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And sprinkled in the captain's face
The marks of her peculiar grace -

To close this point, we need not roam
For instances so far from home.
What parts gay France from sober Spain ?
A little rising rocky chain.
Of men born south or north o’th' hill,
Those feldom move, these ne'er ftand still.
Dick, you love maps, and may perceive
Rome not far diftant from Geneve.
If the good Pope remains at home,
He's the first prince in Chriftendom.
Choose then, good Pope, at home to stay,
Nor westward curious take thy way :
Thy way unhappy should’lt thou take
From Tyber's bank to Leman lake,
Thou art an aged priest no more,
But a young flaring painted whore :
Thy sex is loft, thy town is gone ;
No longer Rome, but Babylon.
That some few leagues should make this change,
To men unlearn'd seems mighty strange.

But need we, friend, insist on this?
Since, in the very Cantons Swiss,
All your philosophers agree,
And prove it plain, that one may be
A heretic, or true believer,
On this, or t’other side a river.

Here, with an artful smile, quoth Dick,
Your proofs come mighty full and thick

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The bard, on this extensive chapter
Wound up into poetic rapture,
Continued : Richard, cast your eye
By night upon a winter-sky:
Calt it by day-light on the strand,
Which compasses fair Albion's land :
If you can count the stars that glow
Above, or sands that lie below,
Into those common places look,
Which from great authors I have took,
And count the proofs I have collected,
To have my writings well protected.
These I lay by for time of need,
And thou may'st at thy leisure read.
For, standing every critic's rage,
I safely will to future age
My Sysiem, as a gift, bequeath,
Victorious over spight and death.

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ICHARD, who now was half asleep,

Rous’d, nor would longer filence keep;
And sense like this, in vocal breath,
Broke from his two-fold hedge of teeth.
Now, if this phrase too harsh be thought,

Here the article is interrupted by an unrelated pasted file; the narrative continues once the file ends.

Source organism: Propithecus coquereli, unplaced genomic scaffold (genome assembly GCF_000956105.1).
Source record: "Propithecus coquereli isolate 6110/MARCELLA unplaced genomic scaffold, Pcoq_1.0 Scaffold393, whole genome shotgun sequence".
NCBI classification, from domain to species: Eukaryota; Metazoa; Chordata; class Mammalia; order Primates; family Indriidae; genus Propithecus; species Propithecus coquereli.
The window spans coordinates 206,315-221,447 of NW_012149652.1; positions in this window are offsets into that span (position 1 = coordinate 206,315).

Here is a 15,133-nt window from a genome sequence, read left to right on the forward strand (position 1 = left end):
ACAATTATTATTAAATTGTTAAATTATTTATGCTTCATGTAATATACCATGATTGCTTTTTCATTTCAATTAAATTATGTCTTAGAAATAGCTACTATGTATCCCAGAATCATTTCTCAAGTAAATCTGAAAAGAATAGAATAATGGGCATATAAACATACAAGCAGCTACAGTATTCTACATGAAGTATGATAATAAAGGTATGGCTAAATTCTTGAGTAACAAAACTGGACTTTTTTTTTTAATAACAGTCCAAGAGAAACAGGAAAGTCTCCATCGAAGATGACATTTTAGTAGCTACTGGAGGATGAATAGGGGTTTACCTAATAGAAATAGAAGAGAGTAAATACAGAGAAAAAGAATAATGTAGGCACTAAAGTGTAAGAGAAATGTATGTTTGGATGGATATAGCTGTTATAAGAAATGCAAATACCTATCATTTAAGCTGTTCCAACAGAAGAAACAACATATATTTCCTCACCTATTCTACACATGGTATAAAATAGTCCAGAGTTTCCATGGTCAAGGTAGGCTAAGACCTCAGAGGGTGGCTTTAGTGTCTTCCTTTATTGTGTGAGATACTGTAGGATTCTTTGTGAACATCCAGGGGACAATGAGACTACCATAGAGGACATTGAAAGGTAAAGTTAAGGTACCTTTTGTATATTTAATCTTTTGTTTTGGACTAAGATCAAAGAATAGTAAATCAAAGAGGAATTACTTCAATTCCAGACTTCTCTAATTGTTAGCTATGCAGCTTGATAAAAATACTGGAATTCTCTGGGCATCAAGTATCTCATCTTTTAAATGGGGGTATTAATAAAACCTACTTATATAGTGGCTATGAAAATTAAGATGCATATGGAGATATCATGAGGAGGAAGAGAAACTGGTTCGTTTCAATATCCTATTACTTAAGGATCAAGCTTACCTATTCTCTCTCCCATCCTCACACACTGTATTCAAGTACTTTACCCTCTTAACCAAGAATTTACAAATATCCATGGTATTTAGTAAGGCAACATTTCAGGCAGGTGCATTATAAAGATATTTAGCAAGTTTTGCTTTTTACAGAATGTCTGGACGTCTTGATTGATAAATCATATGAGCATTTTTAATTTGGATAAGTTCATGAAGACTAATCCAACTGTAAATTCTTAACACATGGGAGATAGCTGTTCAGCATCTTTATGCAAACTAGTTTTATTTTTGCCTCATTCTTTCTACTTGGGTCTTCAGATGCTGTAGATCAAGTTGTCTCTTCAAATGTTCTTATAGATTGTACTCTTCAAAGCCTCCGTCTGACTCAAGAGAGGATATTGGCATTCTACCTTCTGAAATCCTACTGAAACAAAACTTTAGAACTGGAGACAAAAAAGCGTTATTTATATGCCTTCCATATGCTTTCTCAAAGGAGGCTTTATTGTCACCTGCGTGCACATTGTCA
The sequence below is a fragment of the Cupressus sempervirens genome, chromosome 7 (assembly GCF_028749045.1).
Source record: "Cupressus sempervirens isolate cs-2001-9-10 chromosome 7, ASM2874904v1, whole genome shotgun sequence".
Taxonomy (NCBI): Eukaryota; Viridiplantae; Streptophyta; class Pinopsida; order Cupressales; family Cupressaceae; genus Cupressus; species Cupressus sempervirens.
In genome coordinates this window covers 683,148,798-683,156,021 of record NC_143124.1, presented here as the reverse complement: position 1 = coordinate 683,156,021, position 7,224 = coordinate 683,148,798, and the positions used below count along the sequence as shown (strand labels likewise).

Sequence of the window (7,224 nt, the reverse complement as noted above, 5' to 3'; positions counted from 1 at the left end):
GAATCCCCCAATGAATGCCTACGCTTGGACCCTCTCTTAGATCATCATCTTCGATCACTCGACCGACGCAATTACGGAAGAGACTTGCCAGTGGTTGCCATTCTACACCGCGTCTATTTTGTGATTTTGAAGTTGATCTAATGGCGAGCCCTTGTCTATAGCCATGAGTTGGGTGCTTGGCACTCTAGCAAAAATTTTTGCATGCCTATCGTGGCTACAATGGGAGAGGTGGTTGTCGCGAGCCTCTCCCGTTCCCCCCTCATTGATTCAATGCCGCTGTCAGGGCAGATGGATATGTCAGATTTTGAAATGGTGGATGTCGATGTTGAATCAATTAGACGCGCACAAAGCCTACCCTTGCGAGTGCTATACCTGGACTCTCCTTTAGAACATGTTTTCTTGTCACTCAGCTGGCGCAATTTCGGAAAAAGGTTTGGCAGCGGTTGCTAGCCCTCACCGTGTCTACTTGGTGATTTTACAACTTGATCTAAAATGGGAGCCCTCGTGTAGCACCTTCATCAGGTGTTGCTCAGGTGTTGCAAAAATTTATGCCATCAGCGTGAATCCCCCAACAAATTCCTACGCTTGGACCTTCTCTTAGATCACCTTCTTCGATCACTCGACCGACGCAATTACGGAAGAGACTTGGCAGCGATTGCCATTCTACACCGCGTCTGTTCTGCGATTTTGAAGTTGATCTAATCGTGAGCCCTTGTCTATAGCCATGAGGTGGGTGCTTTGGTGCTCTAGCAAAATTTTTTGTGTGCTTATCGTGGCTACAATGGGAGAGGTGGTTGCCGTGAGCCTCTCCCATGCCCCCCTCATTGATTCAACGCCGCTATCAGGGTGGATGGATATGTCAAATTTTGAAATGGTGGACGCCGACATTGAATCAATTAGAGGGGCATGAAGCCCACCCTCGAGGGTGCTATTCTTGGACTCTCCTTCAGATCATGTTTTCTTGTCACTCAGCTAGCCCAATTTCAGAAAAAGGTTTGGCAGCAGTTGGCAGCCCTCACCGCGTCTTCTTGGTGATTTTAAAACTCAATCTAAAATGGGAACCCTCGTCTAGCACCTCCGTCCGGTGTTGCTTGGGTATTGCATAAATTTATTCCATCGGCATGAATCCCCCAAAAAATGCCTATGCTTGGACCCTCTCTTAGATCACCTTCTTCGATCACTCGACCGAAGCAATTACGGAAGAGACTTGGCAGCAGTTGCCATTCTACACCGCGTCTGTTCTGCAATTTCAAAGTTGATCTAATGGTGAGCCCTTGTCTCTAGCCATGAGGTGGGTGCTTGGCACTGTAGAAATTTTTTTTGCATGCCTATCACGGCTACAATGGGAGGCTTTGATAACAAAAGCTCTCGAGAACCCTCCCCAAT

Pope, tell the world, 'tis not my fault.
Old Homer taught us thus to speak;
' If 'tis not sense, at least ’tis Greek.

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As folks, quoth Richard, prone to leasing,
Say things at first, because they're pleasing,
Then prove what they have once asserted,
Nor care to have their lie deserted,
Till their own dreams at length deceive 'em,
And, oft’ repeating, they believe 'em : ..
Or as, again, those amorous blades,
Who trifle with their mothers' maids,
Though at the first their wild desire
Was but to quench a present fire ;'
Yet if the object of their love
Chance by Lucina's aid to prove,
They feldom let the bantling roar
In basket at a neighbour's door ;
But, by the flattering glass of nature
Viewing themselves in cake-bread's featurėjo
With serious thought and care support
What only was begun in sport :

Just so with you, my friend, it fares,
Who deal in philofophic wares.
Atoins you cut, and forms you measure,
To gratify your private pleasure ; .
Till airy seeds of casual wit
Do some fantastic birth beget ;
And, pleas’d to find your system mended
Beyond what you at first intended,
The happy whimsey you pursue, .
Till you at length believe it true.
Caught by your own delusive art,
You fancy first, and then assert,

Vol. XXXIII.

35

N

Quoth Matthew: Friend, as far as I
Through art or nature cast my eye,
This axiom clearly I discern,
That one must teach, and tother learn.
No fool Pythagoras was thought ;
Whilst he his weighty doctrines taught,
He made his liftening scholars ftand,
Their mouth still cover'd with their hand:
Else, may be, fome odd-thinking youth,
Less friend to doctrine than to truth,
Might have refus'd to let his ears
Attend the music of the spheres;
Deny'd all transmigrating scenes,
And introduc'd the use of beans.
From great Lucretius take his void,
And all the world is quite destroy'd.
Deny Des-cart his fubtil matter,
You leave him neither fire nor water,
How oddly would. Sir Isaac look,
If you, in answer to his book,
Say in the front of your discourse,
That things have no elastic force!
How could our chemic friends go on, .
To find the philofophic stone,
If you more powerful reafons bring,
To prove that there is no such thing?

Your chiefs in sciences and arts
Have great contempt of Alma's parts.
They find the giddy is, or dull ;
She doubts if things are void, or full:

.... And

And who should be prefum'd to tell
What she herself should see, or feel?
She doubts if two and two make four, i.
Though she has told them ten times o’er.
In can't-it may be--and it must :
To which of these must Alma truft?
Nay further yet they make her go
In doubting, if she doubts, or no,
Can fyllogifm set things right?
No: majors soon with minors fight;
Or, both in friendly consort join’d,
The consequence limps false behind.
So to some cunning man she goes, . .'
And asks of him, how much she knows.
With patience grave he hears her speak,
And from his short notes gives her back
What from her tale he comprehended :
Thus the dispute is wisely ended..

From the account the loser brings,
The Conjuror knows who stole the things.

'Squire (interrupted Dick) since when Were you amongst these cunning men ? .

Dear Dick, quoth Mat, let not thy force
Of eloquence spoil my discourse.. .
I tell thee, this is Alma's case,
Still asking what some wise man says,
Who does his mind in words reveal,
Which all must grant, though few can spell.
You tell your doctor that y'are ill :
And what does he, but write a bill ?

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